Between a rock and a hard place, Bolsonaro favors economy over health

. Mar 25, 2020
Between a rock and a hard place, Bolsonaro favors economy over health Photo: Isac Nóbrega/PR

Addressing the nation on Tuesday evening, Brazil’s President Jair Bolsonaro complained that the country “must return to normality,” speaking out against nationwide isolation measures to combat the Covid-19 pandemic, urging people to get back to work and for schools to resume lessons. This discourse is obedient to U.S. President Donald Trump’s line that “the cure must not be worse than the problem,” which suggests that Brazil and the U.S. will engage in a balancing act between human life and the economy.

One of the justifications for this line of thinking is that a Covid-19-induced recession would create its own health problems for the population.

There is some scientific

backing to this: a <a href="">study published in November 2019</a> in online scientific journal <em>Lancet Global Health</em> traced a link between economic recession and all-cause mortality rate during Brazil&#8217;s financial crisis of 2014-2016. The researchers found that a 1-percentage-point increase in unemployment was associated with a 0.50 increase in mortality rate per 100,000 people, largely due to cancer and cardiovascular disease. </p> <p>With restrictive measures on businesses around Brazil, demand for non-essential products will dwindle and unemployment rates are set to sky-rocket as an immediate knock-on effect. Preliminary calculations by respected economist Helio Zylberstajn suggest <a href="">unemployment could rise by 10 percentage points</a> — extrapolated to the <em>Lancet</em> study, this would result in a 5-percent bump in Brazil&#8217;s mortality rate.</p> <h2>Foot in mouth</h2> <p>This is potentially what prominent business owner Junior Durski was <em>trying</em> to say when he <a href="">claimed</a> that Brazil &#8220;cannot stop because of 5,000 or 7,000 people dying.&#8221; Mr. Durski, owner of the upmarket burger chain Madero — whose slogan is, in English, &#8216;The Best Burger in the World&#8217; — is a self-confessed Bolsonaro supporter and appears to share his president&#8217;s poor bedside manner.</p> <p>&#8220;Brazil cannot handle a stoppage like this. The consequences on the economy will be much greater than the people who will die now due to the coronavirus,&#8221; Mr. Durski added.</p> <p>Indeed, economics professor Tyler Cowen <a href="">wrote in <em>Bloomberg</em></a> this week that the Covid-19 economy is set to look similar to <a href="">World War II</a>.</p> <p>For Brazil, the official GDP estimate for 2020 is still an increase of 0.02 percent. This outlook is expected to become recessive at its next update. Meanwhile, analysts at Itaú have projected contraction of 0.7 percent, and Goldman Sachs says Brazil is in for a drop of 0.9 percent. All of these forecasts are likely to get worse as time goes on.</p> <p>But there is also a suggestion that without effective confinement measures to restrict the spread of the virus, the inevitable post-Covid-19 recession will drag on for even longer. &#8220;The more mistakes we make now, the harder the post-crisis [scenario] will be,&#8221; <a href=";">said</a> economist Zeina Latif, speaking to <em>MyNews</em>.&nbsp;</p> <div class="flourish-embed flourish-chart" data-src="visualisation/1616974"><script src=""></script></div> <h2>To isolate, or not to isolate?</h2> <p>The disagreement around how Brazil should tackle the Covid-19 pandemic centers around the unthinkable balance between the value of human life and the performance of the domestic economy. As things stand, this is embodied in the debate over whether Brazil should be enforcing isolation and restricting the operations of businesses, or whether the country should continue working.</p> <p>President Jair Bolsonaro is a firm believer in the latter. In his address on Tuesday night, he spoke of his desire to impose &#8220;vertical isolation&#8221; on the population; that is, only the over 60s and those with underlying health issues would stay at home, the rest would return to work. Mr. Bolsonaro omitted himself from this demographic though, saying his &#8220;past as an athlete&#8221; meant that the coronavirus wouldn&#8217;t affect him.</p> <p>Brazil&#8217;s 27 states, on the other hand, are on the side of a &#8220;horizontal approach&#8221; to isolation, meaning everyone who can should remain at home and avoid the risk of spreading and contracting the virus. While this will certainly make life difficult for business owners, infectious disease specialists have highlighted drastic improvements in mortality and sickness as isolation measures become stricter.</p> <p>For the time being, the states&#8217; way of thinking is winning out, with several governors promoting a form of insurrection against the federal administration. The governor of Goiás state Ronaldo Caiado, for instance, a former ally of Jair Bolsonaro&#8217;s, declared this morning that he has cut ties with the president, saying proposals for vertical isolation &#8220;will not reach Goiás.&#8221;&nbsp;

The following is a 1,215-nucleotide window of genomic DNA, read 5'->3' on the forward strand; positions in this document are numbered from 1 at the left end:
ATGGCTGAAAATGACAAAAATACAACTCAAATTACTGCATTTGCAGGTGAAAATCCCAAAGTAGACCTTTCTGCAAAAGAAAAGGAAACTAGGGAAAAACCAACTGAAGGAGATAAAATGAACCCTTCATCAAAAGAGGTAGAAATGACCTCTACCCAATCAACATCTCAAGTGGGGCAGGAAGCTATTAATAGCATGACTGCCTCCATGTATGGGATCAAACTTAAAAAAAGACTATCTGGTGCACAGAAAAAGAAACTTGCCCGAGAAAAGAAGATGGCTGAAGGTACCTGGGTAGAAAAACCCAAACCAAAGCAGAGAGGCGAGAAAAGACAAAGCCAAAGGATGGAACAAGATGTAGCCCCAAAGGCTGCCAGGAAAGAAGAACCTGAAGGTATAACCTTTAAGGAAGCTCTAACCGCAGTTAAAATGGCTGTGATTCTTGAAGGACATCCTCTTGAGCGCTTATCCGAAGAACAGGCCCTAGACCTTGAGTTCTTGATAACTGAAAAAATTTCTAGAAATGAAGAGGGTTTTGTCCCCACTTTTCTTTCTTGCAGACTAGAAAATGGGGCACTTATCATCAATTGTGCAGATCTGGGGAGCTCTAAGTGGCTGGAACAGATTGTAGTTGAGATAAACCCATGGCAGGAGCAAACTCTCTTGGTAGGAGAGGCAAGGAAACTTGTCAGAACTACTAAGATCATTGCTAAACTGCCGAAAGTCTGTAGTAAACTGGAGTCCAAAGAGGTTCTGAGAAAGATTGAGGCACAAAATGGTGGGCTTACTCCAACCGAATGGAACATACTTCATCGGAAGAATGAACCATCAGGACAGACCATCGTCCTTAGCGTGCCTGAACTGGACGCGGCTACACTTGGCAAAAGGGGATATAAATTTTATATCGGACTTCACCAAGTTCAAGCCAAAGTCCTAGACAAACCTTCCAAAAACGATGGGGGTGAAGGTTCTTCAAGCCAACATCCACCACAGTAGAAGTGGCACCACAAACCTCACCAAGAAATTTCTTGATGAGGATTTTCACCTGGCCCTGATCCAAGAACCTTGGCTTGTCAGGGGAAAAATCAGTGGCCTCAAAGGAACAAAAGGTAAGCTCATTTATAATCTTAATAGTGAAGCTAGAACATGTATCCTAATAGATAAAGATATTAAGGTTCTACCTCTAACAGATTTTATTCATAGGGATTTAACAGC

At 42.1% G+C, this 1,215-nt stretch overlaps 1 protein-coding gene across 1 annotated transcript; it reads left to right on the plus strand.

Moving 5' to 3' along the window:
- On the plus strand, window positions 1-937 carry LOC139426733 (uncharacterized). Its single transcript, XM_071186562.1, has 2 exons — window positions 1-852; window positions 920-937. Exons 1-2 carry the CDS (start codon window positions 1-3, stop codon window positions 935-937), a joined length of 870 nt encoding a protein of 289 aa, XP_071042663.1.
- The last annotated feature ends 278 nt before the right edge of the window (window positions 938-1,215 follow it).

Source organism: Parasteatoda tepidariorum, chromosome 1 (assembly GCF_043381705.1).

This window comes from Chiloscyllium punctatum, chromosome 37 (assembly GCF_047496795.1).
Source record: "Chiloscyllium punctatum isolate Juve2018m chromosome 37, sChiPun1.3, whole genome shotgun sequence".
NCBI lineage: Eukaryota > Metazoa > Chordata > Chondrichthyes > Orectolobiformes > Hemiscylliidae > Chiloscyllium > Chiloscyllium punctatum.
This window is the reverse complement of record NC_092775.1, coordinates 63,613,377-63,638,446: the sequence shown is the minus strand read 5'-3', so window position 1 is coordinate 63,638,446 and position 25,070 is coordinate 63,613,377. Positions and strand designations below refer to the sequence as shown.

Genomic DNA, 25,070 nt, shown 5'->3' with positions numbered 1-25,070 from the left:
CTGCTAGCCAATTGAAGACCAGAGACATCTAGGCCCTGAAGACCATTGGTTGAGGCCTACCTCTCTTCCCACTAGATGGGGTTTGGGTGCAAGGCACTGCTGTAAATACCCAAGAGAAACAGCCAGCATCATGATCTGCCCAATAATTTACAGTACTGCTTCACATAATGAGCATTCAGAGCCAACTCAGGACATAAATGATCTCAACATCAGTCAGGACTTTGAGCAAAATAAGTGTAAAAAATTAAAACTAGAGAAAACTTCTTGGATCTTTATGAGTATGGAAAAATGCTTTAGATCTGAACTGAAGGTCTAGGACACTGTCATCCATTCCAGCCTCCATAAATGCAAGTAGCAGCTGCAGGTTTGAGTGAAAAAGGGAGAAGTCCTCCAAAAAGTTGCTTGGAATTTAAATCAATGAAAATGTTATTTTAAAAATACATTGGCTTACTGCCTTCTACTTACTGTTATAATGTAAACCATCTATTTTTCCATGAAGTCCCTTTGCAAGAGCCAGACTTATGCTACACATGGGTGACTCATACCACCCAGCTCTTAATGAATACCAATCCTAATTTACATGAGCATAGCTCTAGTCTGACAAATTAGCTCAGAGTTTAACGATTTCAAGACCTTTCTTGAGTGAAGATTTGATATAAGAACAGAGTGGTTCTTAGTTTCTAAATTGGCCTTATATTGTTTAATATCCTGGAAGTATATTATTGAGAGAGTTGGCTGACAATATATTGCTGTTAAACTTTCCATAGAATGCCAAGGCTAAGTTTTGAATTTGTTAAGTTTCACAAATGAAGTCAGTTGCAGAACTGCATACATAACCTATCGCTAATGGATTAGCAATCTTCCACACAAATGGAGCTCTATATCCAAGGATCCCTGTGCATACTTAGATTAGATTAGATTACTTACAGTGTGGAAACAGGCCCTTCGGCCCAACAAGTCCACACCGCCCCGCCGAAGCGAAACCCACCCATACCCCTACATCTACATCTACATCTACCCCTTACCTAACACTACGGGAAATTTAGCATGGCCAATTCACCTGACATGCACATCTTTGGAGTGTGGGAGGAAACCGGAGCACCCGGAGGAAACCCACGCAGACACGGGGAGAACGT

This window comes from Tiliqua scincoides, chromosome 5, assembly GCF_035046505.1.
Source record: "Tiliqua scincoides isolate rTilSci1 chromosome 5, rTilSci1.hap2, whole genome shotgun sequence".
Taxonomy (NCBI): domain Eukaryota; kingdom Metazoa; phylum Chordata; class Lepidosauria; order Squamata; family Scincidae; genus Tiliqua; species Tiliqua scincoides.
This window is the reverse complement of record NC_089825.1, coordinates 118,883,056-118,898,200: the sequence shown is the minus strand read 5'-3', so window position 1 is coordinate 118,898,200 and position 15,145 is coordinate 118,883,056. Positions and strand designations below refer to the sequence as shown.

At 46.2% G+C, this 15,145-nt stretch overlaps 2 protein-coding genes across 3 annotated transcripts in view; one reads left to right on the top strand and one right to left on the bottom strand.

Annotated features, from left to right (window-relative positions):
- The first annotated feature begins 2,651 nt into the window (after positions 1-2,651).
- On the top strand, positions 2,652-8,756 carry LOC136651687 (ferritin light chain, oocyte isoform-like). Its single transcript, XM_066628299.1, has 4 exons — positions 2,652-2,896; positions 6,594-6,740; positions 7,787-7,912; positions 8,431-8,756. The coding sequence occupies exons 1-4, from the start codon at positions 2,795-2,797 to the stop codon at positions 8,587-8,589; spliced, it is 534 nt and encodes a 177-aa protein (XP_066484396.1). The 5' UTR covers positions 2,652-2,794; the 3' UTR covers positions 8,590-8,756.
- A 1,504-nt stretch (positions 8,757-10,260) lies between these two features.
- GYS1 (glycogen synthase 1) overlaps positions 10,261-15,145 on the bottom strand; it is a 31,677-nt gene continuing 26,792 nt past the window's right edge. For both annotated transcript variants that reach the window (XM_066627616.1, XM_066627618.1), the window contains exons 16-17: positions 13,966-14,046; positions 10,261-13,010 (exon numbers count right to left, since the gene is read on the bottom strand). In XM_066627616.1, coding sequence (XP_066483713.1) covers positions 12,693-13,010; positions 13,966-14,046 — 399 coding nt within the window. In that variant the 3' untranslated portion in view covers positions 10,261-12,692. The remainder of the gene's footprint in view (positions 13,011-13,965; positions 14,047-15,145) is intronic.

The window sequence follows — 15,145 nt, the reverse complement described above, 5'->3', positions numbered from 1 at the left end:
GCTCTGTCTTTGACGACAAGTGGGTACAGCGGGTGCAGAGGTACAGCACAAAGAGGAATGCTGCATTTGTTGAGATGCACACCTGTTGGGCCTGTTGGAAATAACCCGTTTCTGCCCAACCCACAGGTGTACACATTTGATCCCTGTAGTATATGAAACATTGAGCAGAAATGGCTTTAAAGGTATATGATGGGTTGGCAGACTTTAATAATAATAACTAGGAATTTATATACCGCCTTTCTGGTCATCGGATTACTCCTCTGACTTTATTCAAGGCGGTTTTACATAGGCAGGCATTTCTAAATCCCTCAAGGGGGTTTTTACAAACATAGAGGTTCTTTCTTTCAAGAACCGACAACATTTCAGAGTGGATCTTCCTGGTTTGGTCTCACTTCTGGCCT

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Euan Marshall

Originally from Scotland, Euan Marshall is a journalist who ditched his kilt and bagpipes for a caipirinha and a football in 2011, when he traded Glasgow for São Paulo. Specializing in Brazilian soccer, politics and the connection between the two, he authored a comprehensive history of Brazilian soccer entitled “A to Zico: An Alphabet of Brazilian Football.”

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